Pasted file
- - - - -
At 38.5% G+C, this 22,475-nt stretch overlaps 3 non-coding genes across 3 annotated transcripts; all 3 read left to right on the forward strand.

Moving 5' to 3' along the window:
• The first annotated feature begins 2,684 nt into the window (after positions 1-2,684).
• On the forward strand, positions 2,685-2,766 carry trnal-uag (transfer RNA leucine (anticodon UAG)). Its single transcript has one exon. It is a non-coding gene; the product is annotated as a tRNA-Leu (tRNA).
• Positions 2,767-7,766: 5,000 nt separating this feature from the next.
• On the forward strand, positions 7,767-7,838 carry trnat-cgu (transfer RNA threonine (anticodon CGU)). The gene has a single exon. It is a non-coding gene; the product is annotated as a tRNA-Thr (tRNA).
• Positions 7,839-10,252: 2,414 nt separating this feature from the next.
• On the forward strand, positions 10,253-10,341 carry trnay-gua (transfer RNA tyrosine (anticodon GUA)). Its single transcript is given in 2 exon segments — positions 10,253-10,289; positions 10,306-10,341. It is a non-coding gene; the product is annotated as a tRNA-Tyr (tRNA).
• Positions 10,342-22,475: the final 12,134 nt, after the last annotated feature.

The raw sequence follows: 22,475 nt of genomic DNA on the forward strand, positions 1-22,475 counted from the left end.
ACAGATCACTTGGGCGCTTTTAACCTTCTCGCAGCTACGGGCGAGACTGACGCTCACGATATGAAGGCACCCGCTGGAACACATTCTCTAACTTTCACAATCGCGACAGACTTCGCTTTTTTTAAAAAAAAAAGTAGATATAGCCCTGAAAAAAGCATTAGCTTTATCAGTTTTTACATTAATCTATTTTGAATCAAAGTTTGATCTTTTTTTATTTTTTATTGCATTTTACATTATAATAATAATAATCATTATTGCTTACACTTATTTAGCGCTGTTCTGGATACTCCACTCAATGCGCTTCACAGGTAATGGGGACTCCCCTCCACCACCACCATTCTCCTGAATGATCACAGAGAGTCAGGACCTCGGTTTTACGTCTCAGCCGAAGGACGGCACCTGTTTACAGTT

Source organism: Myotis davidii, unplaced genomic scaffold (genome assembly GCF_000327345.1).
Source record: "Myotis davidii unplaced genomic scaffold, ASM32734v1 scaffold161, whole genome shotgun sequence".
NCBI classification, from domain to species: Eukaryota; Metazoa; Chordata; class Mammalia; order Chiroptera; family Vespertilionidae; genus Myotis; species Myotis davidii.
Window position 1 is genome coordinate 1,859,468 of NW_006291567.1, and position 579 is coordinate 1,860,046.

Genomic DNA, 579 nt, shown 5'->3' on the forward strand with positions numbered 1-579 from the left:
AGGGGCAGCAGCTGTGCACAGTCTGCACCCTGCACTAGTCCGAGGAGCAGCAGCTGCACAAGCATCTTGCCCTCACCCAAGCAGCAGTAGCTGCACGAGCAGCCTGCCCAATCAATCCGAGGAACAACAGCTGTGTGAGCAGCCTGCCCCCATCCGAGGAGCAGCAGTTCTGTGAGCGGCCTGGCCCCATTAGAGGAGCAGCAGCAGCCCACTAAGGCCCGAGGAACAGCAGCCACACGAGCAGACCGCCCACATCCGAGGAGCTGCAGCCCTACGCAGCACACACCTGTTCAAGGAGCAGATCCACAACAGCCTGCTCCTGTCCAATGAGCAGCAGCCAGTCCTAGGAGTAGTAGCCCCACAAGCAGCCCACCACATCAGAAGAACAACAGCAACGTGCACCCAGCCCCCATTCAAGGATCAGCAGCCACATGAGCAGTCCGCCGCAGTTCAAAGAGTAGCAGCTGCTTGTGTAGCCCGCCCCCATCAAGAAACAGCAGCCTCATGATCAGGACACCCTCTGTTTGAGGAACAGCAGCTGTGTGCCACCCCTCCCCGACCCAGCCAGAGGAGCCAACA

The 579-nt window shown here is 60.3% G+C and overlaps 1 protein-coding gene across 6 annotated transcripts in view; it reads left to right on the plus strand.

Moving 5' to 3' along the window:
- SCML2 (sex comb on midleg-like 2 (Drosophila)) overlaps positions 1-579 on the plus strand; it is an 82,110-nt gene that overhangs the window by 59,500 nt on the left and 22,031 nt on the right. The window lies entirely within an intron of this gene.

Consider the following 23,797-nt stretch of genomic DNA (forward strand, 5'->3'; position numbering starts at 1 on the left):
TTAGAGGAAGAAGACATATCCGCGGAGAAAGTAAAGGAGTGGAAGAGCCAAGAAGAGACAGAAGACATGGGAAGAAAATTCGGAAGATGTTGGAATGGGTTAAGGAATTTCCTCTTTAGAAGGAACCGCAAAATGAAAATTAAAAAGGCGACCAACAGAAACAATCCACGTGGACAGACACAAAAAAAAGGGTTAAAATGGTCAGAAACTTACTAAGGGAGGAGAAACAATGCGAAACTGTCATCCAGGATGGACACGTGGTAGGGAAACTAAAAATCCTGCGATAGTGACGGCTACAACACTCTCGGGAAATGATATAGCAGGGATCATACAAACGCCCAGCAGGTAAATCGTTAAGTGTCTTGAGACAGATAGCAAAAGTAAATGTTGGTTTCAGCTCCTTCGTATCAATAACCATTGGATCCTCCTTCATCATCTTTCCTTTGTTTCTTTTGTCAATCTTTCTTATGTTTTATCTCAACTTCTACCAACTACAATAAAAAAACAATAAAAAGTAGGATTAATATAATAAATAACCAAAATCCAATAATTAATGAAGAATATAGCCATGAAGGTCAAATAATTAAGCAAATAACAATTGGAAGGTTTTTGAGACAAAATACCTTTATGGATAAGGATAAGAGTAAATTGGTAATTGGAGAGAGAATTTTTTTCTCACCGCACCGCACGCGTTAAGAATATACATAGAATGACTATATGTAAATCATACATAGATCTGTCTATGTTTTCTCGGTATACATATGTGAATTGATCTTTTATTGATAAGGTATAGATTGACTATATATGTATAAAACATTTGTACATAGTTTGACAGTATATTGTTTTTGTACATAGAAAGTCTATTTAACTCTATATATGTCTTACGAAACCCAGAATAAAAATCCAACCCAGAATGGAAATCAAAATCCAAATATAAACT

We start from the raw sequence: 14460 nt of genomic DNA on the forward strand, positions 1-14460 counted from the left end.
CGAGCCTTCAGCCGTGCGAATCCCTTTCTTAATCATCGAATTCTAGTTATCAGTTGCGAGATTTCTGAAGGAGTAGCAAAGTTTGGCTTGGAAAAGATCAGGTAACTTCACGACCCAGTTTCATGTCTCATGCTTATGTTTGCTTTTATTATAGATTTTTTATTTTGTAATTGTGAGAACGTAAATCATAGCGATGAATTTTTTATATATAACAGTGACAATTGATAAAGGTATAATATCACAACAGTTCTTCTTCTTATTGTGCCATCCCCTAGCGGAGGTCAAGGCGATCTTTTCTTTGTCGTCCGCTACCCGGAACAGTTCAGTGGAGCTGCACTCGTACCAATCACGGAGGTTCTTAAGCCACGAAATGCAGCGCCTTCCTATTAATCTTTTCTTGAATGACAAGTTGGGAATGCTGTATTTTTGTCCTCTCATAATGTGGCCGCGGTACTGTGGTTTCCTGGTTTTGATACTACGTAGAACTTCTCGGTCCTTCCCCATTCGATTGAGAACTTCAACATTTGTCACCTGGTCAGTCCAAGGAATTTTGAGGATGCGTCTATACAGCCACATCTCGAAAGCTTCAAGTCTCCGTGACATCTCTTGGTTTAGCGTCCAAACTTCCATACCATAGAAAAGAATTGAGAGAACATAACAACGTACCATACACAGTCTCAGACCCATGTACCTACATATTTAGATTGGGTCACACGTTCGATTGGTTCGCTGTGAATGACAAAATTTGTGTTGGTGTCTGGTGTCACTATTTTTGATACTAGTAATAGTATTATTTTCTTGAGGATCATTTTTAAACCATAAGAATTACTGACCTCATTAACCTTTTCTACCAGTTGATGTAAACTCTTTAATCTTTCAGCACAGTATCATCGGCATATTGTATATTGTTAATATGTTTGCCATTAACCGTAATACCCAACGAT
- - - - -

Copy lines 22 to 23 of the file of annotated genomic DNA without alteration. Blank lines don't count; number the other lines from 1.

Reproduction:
TTAGAGGAAGAAGACATATCCGCGGAGAAAGTAAAGGAGTGGAAGAGCCAAGAAGAGACAGAAGACATGGGAAGAAAATTCGGAAGATGTTGGAATGGGTTAAGGAATTTCCTCTTTAGAAGGAACCGCAAAATGAAAATTAAAAAGGCGACCAACAGAAACAATCCACGTGGACAGACACAAAAAAAAGGGTTAAAATGGTCAGAAACTTACTAAGGGAGGAGAAACAATGCGAAACTGTCATCCAGGATGGACACGTGGTAGGGAAACTAAAAATCCTGCGATAGTGACGGCTACAACACTCTCGGGAAATGATATAGCAGGGATCATACAAACGCCCAGCAGGTAAATCGTTAAGTGTCTTGAGACAGATAGCAAAAGTAAATGTTGGTTTCAGCTCCTTCGTATCAATAACCATTGGATCCTCCTTCATCATCTTTCCTTTGTTTCTTTTGTCAATCTTTCTTATGTTTTATCTCAACTTCTACCAACTACAATAAAAAAACAATAAAAAGTAGGATTAATATAATAAATAACCAAAATCCAATAATTAATGAAGAATATAGCCATGAAGGTCAAATAATTAAGCAAATAACAATTGGAAGGTTTTTGAGACAAAATACCTTTATGGATAAGGATAAGAGTAAATTGGTAATTGGAGAGAGAATTTTTTTCTCACCGCACCGCACGCGTTAAGAATATACATAGAATGACTATATGTAAATCATACATAGATCTGTCTATGTTTTCTCGGTATACATATGTGAATTGATCTTTTATTGATAAGGTATAGATTGACTATATATGTATAAAACATTTGTACATAGTTTGACAGTATATTGTTTTTGTACATAGAAAGTCTATTTAACTCTATATATGTCTTACGAAACCCAGAATAAAAATCCAACCCAGAATGGAAATCAAAATCCAAATATAAACT

We start from the raw sequence: 14460 nt of genomic DNA on the forward strand, positions 1-14460 counted from the left end.